Based on the historical record the far northwestern Pacific ocean is by far the most active cyclogenesis basin on Earth. Including the Philippines Sea, the South China Sea, the Yellow Sea, and the balance of the northwestern Pacific region consistently generates the largest number of tropical cyclones on an annual basis.
Smack in the middle of this region sits the archipelago of the Philippines, making it the most hurricane-vulnerable country in the world. Just last week the northern Philippines were hit by typhoon Kalmaegi, and no sooner had affected communities assessed their damage and initiated recovery efforts than a new storm, Fung-Wong began battering much of the same region. Even more worrisome is the large cell of disturbed weather that is currently following in Fung-Wong footsteps aiming in the same general direction of the Philippines.
Many will remember super-typhoon Haiyan, named Yolanda by Philippine authorities, which hit dead-on in the middle of the Philippines Islands in November 2013 as the strongest tropical cyclone of record anywhere, causing upward of 6,200 death and more than US$ 3.0 billion in physical damage.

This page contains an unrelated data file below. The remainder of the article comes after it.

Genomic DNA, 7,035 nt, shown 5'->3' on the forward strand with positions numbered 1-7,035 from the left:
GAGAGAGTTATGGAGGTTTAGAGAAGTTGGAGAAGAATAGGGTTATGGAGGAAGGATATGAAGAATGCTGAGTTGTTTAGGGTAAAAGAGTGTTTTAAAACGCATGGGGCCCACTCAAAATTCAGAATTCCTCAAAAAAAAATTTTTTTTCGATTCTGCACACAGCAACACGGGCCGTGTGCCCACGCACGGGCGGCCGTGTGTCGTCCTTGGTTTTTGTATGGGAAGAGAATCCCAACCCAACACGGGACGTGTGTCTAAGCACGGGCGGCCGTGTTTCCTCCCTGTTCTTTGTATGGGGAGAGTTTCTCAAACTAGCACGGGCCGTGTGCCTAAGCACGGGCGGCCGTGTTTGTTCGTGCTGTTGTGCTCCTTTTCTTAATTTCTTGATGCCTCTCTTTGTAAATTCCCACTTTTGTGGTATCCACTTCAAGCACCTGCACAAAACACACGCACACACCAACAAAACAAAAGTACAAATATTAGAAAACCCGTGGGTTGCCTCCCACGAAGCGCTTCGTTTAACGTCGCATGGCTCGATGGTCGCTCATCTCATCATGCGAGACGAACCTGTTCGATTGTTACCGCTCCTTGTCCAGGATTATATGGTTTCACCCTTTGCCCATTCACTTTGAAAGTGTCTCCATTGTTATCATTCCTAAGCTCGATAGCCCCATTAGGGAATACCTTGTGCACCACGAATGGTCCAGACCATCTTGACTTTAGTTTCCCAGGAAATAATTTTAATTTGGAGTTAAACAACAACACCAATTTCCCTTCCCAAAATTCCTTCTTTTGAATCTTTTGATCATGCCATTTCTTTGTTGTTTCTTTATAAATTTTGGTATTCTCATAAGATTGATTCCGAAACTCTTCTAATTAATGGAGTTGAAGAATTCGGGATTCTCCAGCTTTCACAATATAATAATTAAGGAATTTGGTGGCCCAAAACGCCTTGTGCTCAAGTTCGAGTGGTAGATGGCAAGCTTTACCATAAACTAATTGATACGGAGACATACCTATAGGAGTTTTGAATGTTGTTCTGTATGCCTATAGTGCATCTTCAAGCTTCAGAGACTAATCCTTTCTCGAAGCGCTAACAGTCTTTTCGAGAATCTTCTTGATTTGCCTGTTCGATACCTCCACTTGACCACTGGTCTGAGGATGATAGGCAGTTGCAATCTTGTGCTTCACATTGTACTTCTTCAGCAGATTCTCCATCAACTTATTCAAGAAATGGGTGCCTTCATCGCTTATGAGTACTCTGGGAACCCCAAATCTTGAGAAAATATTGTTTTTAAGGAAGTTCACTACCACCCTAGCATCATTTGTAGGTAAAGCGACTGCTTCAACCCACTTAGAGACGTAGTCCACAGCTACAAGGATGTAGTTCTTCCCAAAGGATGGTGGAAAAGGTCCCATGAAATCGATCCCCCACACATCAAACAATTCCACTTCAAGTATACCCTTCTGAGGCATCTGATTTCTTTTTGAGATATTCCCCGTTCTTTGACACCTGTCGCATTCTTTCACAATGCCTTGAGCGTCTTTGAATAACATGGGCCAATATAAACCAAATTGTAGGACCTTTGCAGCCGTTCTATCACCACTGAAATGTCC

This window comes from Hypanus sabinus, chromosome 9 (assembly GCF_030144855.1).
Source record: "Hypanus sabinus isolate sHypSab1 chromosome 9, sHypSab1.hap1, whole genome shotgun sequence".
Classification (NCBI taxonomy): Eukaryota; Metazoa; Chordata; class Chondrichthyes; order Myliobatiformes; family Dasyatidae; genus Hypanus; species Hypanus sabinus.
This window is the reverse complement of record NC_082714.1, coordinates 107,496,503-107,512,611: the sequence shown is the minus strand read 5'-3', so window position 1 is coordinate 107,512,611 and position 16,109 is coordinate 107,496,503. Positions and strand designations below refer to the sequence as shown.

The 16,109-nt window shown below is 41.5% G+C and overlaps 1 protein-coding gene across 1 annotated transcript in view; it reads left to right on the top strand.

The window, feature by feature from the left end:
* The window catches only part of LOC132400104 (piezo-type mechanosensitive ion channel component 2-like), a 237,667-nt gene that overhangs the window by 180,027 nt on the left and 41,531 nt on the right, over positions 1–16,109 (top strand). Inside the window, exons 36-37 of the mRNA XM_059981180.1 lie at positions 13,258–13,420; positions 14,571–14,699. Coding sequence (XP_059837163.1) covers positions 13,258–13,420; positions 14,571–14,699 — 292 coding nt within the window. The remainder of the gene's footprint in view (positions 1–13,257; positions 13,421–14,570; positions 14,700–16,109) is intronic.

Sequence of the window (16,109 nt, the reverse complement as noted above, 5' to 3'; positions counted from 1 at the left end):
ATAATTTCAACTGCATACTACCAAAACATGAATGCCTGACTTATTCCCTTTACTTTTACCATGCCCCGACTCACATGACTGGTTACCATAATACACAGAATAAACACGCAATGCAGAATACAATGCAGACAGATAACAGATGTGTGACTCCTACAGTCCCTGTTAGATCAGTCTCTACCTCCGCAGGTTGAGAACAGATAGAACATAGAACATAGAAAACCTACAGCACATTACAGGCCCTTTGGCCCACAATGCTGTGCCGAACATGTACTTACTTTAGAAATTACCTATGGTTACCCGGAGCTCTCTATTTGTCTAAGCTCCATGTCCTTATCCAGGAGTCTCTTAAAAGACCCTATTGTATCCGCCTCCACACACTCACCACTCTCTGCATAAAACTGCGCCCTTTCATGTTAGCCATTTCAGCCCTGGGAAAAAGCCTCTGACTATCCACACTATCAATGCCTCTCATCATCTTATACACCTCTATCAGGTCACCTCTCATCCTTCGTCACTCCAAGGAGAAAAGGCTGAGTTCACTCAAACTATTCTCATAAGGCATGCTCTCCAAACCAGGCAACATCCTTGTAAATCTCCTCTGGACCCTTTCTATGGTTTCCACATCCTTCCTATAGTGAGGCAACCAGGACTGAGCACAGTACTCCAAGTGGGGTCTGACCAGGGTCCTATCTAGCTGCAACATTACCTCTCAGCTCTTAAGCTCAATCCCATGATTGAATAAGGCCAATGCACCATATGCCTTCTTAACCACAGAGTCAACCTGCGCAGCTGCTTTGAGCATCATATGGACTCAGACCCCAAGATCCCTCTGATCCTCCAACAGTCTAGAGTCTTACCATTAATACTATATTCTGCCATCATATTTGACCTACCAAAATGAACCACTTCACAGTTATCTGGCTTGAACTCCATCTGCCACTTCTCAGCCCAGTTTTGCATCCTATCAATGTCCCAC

In the past ten years alone, since 2004, the Philippines have sustained at least nine major typhoon hits, which have left more than 15,000 deaths in their wake, and billion of U.S. dollars in damage In addition this nations had seen many times that number in terms of impacts by weaker storms. On the average the Philippines are hit by tropical cyclones 6 – 9 times per year, with most of those hits taking place in the northern regions of the country.
A characteristic of tropical cyclones generated in this region, and of those affecting the Philippines, is that they generally are rather “wet storms” meaning that they generated vast amounts of rain. As a result flooding, from flash floods in mountainous terrain, river overtopping their banks, and from storm surge, is a major damaging component and contributor to the death toll.